Stefan's Tesla-Pages

Inductive ballast for the pigs

Be careful and watch your step, this page is really a construction site up to now!



inductive ballast #1
inductive ballast #2
inductive ballast #3
inductive ballast #4
inductive ballast #5
saturable reactors

Power supply:

My measurement xfmrs (voltage xfmrs, 100V/6kV) behave like pigs (no internal current limiting), so I need something to ballast them. Instead buying an arc welder for limiting (proned to overheating :-), I found a very promising method on Richie Burnett's website. He describes a commercial buildt inductive ballast which allows the current to be set at anything from 1A to over 40A rms by adjusting the air gap in the EI-core. The links to Richies descriptions are: <>, <>, <>. These descriptions of Richies ballast sounded very promising to me, so I decided to build similar ones on my own.

I started with the following design criteria: max. current capability of a wire in transformer application = x[A]/[mm2] (have to look up x again, for ballast#1 it is 6.7A/mm2) and number of turns needed for a given iron cross section and voltage N=30*U[V]/A[mm2].

Inductive ballast #1:

This was my first attempt to build a similar one like described by Richie on my own (big EI-core). The max. amperage I will run through it will be 30A (this limit is set by my 20A cont. duty variac and the 16A slow blow fuse in my household which will deliver 30A for short times). I used a 6mm2 solid copper wire (ouch, very hard to bend into shape!) which will take 40A cont. duty if required sometimes in the future :-). For smoothing current peaks, I'll add some resistive ballast in series - parts of my big ballast resistor (originally from a crane) will do the job. When the pigs are in series to the inductive and resistive ballast, a fraction of the line voltage drops over the resistive ballast and the pigs (even if they are shorted on the secondary side), therefore the ballast inductor will not see the full 250V line voltage. Therefore I used less turns on the inductor which is a good thing because the window in the core was not big enough to wind the required number of turns to follow the design criteria of the commercial inductor described by Richie Burnett (I had no such big magnet wire but only a PVC-insulated one which of course occupies more space).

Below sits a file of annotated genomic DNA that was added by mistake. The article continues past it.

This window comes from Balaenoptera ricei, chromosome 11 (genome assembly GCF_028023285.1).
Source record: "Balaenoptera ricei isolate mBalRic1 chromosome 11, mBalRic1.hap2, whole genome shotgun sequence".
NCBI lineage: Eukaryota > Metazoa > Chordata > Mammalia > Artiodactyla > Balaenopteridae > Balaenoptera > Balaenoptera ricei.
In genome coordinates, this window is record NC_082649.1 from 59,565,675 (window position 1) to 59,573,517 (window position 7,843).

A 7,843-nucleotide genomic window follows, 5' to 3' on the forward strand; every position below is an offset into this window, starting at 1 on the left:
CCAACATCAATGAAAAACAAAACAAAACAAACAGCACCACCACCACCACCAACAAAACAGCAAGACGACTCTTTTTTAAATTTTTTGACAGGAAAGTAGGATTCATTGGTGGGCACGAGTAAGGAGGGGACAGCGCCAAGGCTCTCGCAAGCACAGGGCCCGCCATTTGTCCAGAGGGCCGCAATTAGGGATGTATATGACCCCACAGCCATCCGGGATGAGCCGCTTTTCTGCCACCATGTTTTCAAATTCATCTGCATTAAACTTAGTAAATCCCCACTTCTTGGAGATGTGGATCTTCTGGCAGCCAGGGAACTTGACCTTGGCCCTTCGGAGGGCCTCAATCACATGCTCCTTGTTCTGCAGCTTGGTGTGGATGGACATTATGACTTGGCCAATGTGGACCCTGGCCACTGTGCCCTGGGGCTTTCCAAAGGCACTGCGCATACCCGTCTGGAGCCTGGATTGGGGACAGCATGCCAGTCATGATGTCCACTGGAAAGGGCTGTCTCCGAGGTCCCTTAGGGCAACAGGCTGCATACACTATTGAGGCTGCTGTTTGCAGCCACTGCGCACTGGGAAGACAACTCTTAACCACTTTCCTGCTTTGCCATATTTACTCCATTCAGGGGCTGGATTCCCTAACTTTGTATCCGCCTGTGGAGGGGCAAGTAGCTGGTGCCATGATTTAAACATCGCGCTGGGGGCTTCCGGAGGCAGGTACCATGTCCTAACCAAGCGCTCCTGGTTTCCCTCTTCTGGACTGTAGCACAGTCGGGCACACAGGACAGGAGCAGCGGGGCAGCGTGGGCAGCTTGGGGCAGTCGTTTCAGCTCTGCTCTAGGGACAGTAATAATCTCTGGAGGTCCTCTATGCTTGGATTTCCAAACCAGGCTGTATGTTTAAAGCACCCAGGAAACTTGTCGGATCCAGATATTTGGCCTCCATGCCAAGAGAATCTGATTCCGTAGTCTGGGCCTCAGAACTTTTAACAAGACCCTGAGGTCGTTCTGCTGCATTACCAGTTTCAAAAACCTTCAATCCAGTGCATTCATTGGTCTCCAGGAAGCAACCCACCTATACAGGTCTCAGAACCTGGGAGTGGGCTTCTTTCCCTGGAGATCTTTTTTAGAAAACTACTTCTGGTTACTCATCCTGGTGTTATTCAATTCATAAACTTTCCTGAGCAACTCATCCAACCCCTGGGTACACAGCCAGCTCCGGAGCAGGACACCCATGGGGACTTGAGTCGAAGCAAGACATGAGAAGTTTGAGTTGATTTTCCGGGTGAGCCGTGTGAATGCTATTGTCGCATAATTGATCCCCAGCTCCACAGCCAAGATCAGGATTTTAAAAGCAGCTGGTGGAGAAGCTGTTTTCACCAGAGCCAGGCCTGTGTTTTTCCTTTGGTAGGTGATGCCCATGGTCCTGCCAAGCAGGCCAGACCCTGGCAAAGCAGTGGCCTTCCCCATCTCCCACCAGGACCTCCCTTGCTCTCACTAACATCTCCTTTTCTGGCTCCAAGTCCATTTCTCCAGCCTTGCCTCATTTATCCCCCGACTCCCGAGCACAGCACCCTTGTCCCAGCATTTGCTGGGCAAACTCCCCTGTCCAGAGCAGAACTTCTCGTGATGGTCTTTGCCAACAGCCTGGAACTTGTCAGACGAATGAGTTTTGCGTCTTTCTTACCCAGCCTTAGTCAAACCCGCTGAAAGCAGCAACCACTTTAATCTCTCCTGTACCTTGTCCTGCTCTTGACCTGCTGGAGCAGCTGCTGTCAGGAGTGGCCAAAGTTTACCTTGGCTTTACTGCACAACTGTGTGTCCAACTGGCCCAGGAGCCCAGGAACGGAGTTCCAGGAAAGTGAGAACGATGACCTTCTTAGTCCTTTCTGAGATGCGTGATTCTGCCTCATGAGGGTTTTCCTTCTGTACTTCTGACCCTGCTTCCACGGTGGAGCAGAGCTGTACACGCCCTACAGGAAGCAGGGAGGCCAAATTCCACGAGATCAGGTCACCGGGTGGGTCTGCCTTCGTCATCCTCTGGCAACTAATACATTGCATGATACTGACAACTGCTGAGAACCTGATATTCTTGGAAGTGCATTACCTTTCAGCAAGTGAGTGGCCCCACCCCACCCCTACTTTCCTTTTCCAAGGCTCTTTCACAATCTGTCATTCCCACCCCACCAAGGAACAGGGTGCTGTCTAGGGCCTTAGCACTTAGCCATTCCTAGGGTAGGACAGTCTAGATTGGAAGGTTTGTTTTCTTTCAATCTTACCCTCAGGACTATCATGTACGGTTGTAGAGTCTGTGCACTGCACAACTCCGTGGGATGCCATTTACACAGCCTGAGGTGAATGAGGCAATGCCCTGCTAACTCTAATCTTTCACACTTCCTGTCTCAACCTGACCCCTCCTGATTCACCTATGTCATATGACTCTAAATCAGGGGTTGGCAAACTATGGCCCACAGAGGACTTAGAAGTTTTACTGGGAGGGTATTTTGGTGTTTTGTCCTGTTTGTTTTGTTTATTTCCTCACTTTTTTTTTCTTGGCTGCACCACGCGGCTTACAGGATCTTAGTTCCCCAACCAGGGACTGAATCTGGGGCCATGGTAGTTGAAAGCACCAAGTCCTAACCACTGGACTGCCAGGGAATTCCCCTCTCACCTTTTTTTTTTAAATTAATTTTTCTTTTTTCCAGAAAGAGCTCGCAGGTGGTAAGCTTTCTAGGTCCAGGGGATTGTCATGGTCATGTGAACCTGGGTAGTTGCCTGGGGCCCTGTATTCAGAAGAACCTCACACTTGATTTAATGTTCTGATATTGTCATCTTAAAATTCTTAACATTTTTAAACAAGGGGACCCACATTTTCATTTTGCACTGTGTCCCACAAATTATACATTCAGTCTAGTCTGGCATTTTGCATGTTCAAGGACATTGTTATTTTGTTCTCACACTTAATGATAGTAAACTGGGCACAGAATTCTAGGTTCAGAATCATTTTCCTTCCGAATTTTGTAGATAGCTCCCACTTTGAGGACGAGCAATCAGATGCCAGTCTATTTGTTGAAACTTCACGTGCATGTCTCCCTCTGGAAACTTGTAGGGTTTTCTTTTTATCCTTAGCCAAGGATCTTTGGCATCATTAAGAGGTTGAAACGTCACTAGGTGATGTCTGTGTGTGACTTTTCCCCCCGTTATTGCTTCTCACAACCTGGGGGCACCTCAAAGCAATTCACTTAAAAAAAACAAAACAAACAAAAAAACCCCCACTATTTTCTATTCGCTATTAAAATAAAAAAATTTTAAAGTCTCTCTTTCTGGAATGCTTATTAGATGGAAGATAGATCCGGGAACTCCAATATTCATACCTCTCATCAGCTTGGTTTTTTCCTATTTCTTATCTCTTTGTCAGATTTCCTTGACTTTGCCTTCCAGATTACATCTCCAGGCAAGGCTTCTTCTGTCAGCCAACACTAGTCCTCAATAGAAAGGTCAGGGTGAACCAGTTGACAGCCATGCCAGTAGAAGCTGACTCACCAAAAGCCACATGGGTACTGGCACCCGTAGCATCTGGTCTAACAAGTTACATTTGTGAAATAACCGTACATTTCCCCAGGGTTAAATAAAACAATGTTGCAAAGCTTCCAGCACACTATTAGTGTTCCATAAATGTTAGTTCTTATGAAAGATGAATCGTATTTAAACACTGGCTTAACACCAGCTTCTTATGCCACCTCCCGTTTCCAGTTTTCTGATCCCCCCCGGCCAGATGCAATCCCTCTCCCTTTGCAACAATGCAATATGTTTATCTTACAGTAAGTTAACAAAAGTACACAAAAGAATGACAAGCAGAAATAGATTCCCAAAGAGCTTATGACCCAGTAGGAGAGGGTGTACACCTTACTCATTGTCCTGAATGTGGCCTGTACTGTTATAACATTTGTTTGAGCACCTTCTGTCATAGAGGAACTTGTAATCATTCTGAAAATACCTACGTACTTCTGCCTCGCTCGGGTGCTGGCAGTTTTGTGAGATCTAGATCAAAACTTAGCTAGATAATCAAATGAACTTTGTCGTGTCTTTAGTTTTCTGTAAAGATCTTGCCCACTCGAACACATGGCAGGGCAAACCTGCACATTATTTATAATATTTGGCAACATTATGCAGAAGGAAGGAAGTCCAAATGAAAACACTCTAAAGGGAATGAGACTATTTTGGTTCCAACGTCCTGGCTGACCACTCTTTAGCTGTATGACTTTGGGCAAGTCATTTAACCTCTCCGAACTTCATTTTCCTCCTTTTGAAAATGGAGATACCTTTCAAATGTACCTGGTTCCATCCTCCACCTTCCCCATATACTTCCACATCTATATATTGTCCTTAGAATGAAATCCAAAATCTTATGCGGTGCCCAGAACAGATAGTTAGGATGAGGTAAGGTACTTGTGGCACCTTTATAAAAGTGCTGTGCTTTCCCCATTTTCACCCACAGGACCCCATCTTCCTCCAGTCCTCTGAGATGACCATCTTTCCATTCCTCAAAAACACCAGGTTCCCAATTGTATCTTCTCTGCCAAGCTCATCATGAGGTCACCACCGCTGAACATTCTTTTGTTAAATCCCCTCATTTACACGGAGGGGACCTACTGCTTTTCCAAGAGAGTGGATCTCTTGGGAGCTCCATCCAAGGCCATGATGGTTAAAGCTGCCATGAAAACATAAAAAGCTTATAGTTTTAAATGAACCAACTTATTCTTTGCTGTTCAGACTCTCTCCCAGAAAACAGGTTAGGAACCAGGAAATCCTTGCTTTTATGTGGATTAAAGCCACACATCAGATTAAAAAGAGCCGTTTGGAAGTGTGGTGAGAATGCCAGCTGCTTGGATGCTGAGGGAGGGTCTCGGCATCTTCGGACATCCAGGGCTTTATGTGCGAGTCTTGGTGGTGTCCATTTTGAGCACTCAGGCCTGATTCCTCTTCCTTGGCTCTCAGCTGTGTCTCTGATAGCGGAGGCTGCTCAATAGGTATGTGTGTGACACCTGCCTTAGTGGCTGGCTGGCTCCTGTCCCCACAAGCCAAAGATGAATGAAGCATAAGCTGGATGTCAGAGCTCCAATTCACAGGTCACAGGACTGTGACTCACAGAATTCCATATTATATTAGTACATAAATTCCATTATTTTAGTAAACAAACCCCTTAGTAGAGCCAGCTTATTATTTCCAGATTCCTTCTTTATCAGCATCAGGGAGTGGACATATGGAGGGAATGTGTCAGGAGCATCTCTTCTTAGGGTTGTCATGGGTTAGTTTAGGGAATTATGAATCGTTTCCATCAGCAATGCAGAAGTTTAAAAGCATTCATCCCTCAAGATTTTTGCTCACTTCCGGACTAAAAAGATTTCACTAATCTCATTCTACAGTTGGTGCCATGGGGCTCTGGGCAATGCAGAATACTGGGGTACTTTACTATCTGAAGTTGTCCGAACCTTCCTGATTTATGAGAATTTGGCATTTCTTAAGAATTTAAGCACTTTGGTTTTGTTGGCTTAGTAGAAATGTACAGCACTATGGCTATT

To make a long story short: I'm very satisfied with the results. I can vary the inductance between 65mH (0.45mm gap) and 0.9mH if I remove the "I" part of the core completey. With "no gap", the inductance is about 144mH (in fact this is an effective gap of approx. 0.15mm), 48mH with 0.75mm, 35mH with 1.15mm and 24mH with 2.15mm. With a gap of 0.75mm, the iron core of the ballast inductor begins to saturate at 170V (inductance drops at voltages above 170V). If the gap is set to 2mm, the current is limited to about 30A.